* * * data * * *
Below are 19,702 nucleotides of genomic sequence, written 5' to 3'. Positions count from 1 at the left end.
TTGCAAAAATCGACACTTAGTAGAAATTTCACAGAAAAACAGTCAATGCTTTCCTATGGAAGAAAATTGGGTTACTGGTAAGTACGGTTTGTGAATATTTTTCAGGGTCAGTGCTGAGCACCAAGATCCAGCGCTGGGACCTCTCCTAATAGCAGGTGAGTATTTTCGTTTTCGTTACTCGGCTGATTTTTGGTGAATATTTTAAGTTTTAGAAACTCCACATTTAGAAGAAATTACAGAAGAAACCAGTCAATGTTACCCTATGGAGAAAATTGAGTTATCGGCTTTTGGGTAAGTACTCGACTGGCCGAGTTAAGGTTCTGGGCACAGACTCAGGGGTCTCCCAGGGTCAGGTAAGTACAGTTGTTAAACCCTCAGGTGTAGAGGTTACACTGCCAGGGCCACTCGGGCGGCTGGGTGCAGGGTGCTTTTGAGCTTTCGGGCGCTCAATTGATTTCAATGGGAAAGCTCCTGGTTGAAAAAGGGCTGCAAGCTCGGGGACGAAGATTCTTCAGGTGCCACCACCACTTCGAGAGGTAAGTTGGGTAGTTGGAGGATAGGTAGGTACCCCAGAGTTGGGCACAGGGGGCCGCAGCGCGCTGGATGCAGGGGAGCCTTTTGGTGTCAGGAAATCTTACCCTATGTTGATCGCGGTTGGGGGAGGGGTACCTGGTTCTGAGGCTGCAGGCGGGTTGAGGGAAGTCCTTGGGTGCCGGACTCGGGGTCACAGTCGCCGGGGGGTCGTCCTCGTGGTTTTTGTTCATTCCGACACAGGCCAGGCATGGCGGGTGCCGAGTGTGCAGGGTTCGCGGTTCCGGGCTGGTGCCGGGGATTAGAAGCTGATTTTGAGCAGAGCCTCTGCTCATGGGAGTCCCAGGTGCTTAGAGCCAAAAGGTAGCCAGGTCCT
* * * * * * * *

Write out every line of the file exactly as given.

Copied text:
Below are 19,702 nucleotides of genomic sequence, written 5' to 3'. Positions count from 1 at the left end.
TTGCAAAAATCGACACTTAGTAGAAATTTCACAGAAAAACAGTCAATGCTTTCCTATGGAAGAAAATTGGGTTACTGGTAAGTACGGTTTGTGAATATTTTTCAGGGTCAGTGCTGAGCACCAAGATCCAGCGCTGGGACCTCTCCTAATAGCAGGTGAGTATTTTCGTTTTCGTTACTCGGCTGATTTTTGGTGAATATTTTAAGTTTTAGAAACTCCACATTTAGAAGAAATTACAGAAGAAACCAGTCAATGTTACCCTATGGAGAAAATTGAGTTATCGGCTTTTGGGTAAGTACTCGACTGGCCGAGTTAAGGTTCTGGGCACAGACTCAGGGGTCTCCCAGGGTCAGGTAAGTACAGTTGTTAAACCCTCAGGTGTAGAGGTTACACTGCCAGGGCCACTCGGGCGGCTGGGTGCAGGGTGCTTTTGAGCTTTCGGGCGCTCAATTGATTTCAATGGGAAAGCTCCTGGTTGAAAAAGGGCTGCAAGCTCGGGGACGAAGATTCTTCAGGTGCCACCACCACTTCGAGAGGTAAGTTGGGTAGTTGGAGGATAGGTAGGTACCCCAGAGTTGGGCACAGGGGGCCGCAGCGCGCTGGATGCAGGGGAGCCTTTTGGTGTCAGGAAATCTTACCCTATGTTGATCGCGGTTGGGGGAGGGGTACCTGGTTCTGAGGCTGCAGGCGGGTTGAGGGAAGTCCTTGGGTGCCGGACTCGGGGTCACAGTCGCCGGGGGGTCGTCCTCGTGGTTTTTGTTCATTCCGACACAGGCCAGGCATGGCGGGTGCCGAGTGTGCAGGGTTCGCGGTTCCGGGCTGGTGCCGGGGATTAGAAGCTGATTTTGAGCAGAGCCTCTGCTCATGGGAGTCCCAGGTGCTTAGAGCCAAAAGGTAGCCAGGTCCT